Imputing Bias by Independent Legal Counsel to the Tribunal

Can independent legal counsel (ILC) for a discipline hearing tribunal create an appearance of bias for the tribunal itself?

In Power v. Association of Chartered Professional Accountants of Newfoundland and Labrador, 2024 NLSC 12 (CanLII), the Court held that a conflict of interest on the part of ILC tainted the tribunal. In that case the complainant was a witness at the discipline hearing of the registrant, an accountant. The credibility of the complainant was in issue. The complainant and the registrant were involved on opposite sides of several civil lawsuits.

After the hearing on the merits, but before the decision was released by the tribunal, the complainant consulted with another lawyer in the ILC’s firm about the civil litigation. Even after the conflict was identified, the other lawyer continued to provide advice and services for a few days as a deadline for appeal was quickly approaching. The required separation of the two lawyers had not been properly established and the affected parties did not consent to the conflict of interest.

The Court held that, in the absence of effective safeguards and consent, the presumption was that confidential information was known by both lawyers. More surprisingly, the Court also equated the role of ILC with that of a member of the tribunal for the purposes of an appearance of bias. Despite the strong presumption of impartiality, the Court found that the lawyers’ conflict of interest created a reasonable apprehension of bias on the part of the tribunal. The Court did not discuss in detail the role of ILC at this stage of the proceedings, other than noting that ILC assisted with the review of the tribunal’s decisions. For example, there was no information to suggest that ILC participated in the deliberations. In addition, typically, any legal advice provided by ILC would be disclosed to the parties for the purpose of making submissions. In this case, the Court found that procedural unfairness had occurred and returned the matter for a new hearing.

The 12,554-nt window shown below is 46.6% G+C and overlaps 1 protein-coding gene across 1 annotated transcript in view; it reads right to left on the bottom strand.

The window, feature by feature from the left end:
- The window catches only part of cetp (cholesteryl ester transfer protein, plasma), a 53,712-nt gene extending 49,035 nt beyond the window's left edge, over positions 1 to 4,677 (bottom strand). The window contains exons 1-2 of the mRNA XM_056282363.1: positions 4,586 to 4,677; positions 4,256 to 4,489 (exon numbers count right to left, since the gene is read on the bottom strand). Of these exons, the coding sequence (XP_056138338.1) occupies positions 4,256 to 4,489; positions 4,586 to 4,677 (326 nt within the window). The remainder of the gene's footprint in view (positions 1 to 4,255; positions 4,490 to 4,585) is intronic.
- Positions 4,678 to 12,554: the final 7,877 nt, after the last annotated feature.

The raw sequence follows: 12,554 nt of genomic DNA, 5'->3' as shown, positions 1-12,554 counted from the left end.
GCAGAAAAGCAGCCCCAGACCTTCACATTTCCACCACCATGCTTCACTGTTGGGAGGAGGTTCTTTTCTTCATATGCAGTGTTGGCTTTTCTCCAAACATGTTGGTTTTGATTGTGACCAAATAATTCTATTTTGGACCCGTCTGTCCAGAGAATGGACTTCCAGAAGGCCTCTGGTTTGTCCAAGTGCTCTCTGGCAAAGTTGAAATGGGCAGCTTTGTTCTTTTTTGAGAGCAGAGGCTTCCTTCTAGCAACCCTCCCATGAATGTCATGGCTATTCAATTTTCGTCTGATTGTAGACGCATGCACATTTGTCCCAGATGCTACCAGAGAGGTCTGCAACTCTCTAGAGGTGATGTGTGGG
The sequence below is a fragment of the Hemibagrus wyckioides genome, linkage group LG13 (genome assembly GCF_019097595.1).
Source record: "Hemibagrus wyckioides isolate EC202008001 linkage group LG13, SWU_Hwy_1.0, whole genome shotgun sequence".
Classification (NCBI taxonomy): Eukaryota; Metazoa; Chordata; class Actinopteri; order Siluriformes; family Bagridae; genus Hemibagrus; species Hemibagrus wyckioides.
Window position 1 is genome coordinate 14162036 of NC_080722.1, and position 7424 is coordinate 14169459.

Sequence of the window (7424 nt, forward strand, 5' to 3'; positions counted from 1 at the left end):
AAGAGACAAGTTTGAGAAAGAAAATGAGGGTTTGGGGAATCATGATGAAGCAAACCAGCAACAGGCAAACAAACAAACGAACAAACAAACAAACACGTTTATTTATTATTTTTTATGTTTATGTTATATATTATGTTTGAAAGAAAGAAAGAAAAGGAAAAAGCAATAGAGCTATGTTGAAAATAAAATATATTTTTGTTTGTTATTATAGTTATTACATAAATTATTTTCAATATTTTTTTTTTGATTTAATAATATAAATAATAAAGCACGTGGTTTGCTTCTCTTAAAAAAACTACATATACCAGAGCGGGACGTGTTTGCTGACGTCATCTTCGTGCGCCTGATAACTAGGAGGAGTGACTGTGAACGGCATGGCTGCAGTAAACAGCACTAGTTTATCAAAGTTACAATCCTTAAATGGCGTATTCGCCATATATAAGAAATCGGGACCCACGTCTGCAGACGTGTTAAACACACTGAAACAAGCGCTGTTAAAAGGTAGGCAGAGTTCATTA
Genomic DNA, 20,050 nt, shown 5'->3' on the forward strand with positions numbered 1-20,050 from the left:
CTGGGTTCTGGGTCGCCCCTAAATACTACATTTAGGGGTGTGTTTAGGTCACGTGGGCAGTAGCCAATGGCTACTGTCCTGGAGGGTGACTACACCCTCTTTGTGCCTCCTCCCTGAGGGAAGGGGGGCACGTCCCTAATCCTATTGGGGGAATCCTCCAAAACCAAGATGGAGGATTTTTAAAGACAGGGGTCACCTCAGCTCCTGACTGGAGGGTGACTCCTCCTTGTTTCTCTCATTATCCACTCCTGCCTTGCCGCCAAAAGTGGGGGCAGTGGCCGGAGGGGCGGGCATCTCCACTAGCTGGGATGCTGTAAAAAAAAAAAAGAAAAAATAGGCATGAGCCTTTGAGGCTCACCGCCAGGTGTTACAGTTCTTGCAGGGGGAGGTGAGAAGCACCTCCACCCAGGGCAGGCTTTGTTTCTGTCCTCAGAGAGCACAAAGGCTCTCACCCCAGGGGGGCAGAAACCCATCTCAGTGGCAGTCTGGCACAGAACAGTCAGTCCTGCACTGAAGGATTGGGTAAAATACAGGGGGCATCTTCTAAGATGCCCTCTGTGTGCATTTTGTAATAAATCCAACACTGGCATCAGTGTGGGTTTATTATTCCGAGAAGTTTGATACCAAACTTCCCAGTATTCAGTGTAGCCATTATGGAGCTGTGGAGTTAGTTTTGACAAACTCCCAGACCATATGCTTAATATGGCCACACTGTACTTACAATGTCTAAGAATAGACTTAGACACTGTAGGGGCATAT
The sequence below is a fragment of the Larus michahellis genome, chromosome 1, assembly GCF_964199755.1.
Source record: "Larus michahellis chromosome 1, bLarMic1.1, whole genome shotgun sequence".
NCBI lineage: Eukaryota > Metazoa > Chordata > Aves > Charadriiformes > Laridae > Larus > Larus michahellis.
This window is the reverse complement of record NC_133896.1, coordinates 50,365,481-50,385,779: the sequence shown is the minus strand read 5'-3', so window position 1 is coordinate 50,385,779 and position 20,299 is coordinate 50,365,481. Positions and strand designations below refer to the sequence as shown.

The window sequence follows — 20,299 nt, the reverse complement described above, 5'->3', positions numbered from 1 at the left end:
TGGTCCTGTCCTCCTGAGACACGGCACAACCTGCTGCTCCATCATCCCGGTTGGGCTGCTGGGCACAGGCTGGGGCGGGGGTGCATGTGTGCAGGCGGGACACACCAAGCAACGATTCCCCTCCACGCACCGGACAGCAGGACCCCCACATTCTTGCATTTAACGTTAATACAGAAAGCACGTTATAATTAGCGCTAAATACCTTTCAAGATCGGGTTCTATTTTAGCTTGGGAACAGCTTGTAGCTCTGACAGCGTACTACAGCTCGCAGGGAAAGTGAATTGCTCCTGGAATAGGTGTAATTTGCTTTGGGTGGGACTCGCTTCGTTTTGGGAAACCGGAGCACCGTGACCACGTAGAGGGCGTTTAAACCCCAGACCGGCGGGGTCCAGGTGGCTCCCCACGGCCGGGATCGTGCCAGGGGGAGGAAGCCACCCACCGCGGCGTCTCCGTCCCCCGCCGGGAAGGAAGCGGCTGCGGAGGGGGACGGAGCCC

Should this decision stand or be applied in other jurisdictions there may be increased scrutiny of the degree of neutrality expected of ILC.


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